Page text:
I find that's a tricky area to negotiate. If the new hire is willing to listen, I would be happy to share my work experience and would not find it unethical.

        If the new hire doesn't want to know, I would be inclined to let him/her learn the hard way.

        The next career move probably differs from person to person. In my shoes, I would be looking for a chance to open a solo practice vs return to my training program to teach vs be very very particular about joining a "perfect fit" group practice again. While I could retire, I enjoy the practice of medicine enough where I don't think I could do it at my age and it would require a significant change in lifestyle that I am also not ready to embrace.

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        • #5
          I wouldn't offer, but wouldn't lie if asked the right question(s).  Otherwise, I'd mind my own business and walk away, but I'm in a financial/social/mental/physical spot that allows that!

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          • #6
            Time to move on.

            You sound hurt.

            There is no need to burn bridges.

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            • #7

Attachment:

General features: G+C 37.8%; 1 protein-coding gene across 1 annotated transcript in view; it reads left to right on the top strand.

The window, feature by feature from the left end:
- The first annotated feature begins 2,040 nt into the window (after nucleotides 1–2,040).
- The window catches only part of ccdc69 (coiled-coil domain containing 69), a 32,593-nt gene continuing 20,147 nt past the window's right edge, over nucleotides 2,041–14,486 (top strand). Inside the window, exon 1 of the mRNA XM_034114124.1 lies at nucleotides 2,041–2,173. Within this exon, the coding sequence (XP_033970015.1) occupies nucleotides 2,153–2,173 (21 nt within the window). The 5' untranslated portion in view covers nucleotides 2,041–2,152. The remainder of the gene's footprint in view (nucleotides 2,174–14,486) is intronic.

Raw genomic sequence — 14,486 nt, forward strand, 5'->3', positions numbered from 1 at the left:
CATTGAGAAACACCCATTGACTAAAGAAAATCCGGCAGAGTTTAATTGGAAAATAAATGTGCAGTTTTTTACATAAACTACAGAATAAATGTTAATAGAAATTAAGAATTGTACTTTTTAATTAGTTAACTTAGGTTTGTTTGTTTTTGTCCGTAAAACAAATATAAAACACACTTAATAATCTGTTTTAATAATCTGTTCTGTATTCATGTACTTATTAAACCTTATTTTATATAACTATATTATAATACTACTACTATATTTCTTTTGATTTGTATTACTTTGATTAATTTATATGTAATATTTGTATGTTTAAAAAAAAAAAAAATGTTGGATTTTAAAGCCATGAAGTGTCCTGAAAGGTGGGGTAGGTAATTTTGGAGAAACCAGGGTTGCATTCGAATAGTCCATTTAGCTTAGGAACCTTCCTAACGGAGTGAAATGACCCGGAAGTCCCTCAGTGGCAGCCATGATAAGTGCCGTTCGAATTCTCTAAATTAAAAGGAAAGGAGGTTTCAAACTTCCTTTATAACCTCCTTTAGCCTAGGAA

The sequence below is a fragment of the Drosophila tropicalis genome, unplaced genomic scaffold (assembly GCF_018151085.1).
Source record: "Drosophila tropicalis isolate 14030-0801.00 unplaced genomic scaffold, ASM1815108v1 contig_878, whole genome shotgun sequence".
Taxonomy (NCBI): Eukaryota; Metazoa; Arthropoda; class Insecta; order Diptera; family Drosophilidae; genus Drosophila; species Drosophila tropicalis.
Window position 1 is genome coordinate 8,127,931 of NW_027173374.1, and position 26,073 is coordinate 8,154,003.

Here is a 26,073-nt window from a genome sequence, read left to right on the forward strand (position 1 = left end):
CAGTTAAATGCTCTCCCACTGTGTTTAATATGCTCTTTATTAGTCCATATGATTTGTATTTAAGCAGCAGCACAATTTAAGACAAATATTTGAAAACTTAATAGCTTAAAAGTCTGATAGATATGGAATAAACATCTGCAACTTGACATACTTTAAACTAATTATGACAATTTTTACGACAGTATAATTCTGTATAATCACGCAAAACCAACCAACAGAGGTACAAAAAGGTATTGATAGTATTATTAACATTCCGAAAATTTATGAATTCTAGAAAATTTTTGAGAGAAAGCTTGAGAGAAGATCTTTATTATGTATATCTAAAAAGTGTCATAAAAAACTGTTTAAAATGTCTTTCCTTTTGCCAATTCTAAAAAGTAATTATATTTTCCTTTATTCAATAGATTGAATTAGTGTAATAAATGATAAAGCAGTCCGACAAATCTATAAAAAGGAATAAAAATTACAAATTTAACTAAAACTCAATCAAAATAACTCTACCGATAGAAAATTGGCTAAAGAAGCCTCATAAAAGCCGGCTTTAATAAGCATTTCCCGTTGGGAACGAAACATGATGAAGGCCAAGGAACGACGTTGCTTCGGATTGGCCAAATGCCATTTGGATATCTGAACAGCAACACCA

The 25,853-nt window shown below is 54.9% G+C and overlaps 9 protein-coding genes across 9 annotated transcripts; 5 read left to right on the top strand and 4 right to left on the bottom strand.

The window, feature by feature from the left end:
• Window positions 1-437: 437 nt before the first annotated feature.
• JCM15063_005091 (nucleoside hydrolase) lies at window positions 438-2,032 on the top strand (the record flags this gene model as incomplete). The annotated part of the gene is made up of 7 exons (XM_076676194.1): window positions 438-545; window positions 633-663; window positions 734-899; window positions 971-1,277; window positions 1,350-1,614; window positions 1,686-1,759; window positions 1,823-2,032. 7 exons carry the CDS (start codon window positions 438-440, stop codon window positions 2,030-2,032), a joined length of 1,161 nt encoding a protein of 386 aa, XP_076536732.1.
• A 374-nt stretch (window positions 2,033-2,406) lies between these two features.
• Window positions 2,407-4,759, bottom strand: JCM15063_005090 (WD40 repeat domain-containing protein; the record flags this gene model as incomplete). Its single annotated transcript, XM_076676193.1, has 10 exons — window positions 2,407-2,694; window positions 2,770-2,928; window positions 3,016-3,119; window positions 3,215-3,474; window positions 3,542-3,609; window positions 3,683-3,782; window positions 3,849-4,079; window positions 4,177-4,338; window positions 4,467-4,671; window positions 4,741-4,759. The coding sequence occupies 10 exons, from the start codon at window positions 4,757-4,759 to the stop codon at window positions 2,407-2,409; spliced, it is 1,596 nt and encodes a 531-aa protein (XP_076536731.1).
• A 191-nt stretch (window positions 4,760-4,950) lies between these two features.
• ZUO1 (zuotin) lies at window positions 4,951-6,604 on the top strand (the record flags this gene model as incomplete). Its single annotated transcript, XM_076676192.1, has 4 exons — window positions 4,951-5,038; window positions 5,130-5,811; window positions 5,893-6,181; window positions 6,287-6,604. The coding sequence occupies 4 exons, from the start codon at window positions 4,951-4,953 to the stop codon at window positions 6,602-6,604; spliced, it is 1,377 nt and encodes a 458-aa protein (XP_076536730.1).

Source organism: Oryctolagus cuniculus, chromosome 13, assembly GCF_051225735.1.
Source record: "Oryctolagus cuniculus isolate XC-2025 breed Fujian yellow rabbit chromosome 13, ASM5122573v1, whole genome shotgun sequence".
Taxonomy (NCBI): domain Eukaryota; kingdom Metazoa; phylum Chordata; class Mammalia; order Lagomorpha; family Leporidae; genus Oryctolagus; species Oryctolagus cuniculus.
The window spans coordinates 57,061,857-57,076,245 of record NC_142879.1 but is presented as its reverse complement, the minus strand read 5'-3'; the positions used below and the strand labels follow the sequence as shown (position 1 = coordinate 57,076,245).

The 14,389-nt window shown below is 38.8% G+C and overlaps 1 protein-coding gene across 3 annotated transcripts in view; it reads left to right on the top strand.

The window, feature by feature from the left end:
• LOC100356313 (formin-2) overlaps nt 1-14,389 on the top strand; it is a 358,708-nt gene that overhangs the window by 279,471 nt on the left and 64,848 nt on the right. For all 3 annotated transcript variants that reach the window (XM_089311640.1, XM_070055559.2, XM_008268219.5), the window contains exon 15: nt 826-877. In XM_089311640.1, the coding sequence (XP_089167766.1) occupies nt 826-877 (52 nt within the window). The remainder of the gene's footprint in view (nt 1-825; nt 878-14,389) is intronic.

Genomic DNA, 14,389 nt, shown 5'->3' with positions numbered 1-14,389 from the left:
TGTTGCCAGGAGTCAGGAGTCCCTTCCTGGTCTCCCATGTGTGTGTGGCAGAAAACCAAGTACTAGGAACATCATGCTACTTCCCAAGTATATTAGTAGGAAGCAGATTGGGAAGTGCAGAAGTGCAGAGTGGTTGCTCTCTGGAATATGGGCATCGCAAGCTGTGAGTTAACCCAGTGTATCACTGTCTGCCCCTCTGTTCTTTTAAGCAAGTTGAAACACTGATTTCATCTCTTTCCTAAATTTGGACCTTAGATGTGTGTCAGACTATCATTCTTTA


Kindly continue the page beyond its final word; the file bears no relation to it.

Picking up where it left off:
Time to move on.

              You sound hurt.

              There is no need to burn bridges.
              Click to expand...


              I appreciate the sentiment, but am not actually feeling hurt.  I saw it coming. Saw it as inevitable.  At some point, I looked at what I was willing to give vs what I was getting and did not feel that it was anymore on a mutually beneficial platform.

              I think the biggest dilemma here is, as physicians, how much accountability do we have to ourselves, to those following us to improve the future.

              I am sure all of you who have given the time to post your comments understand or can foresee what may (will) happen.  It becomes a vicious cycle, there is no empowerment for the physicians, for me or for those that will follow.

              I appreciate all those who have given advice toward my own professional development.

              I may not have lost the battle, but we (as the medical professionals) are no closer to winning the war.

              Regards.

               

               

               

               

              Comment


              • #8


                If the new hire is willing to listen, I would be happy to share my work experience and would not find it unethical. If the new hire doesn’t want to know, I would be inclined to let him/her learn the hard way.
                Click to expand...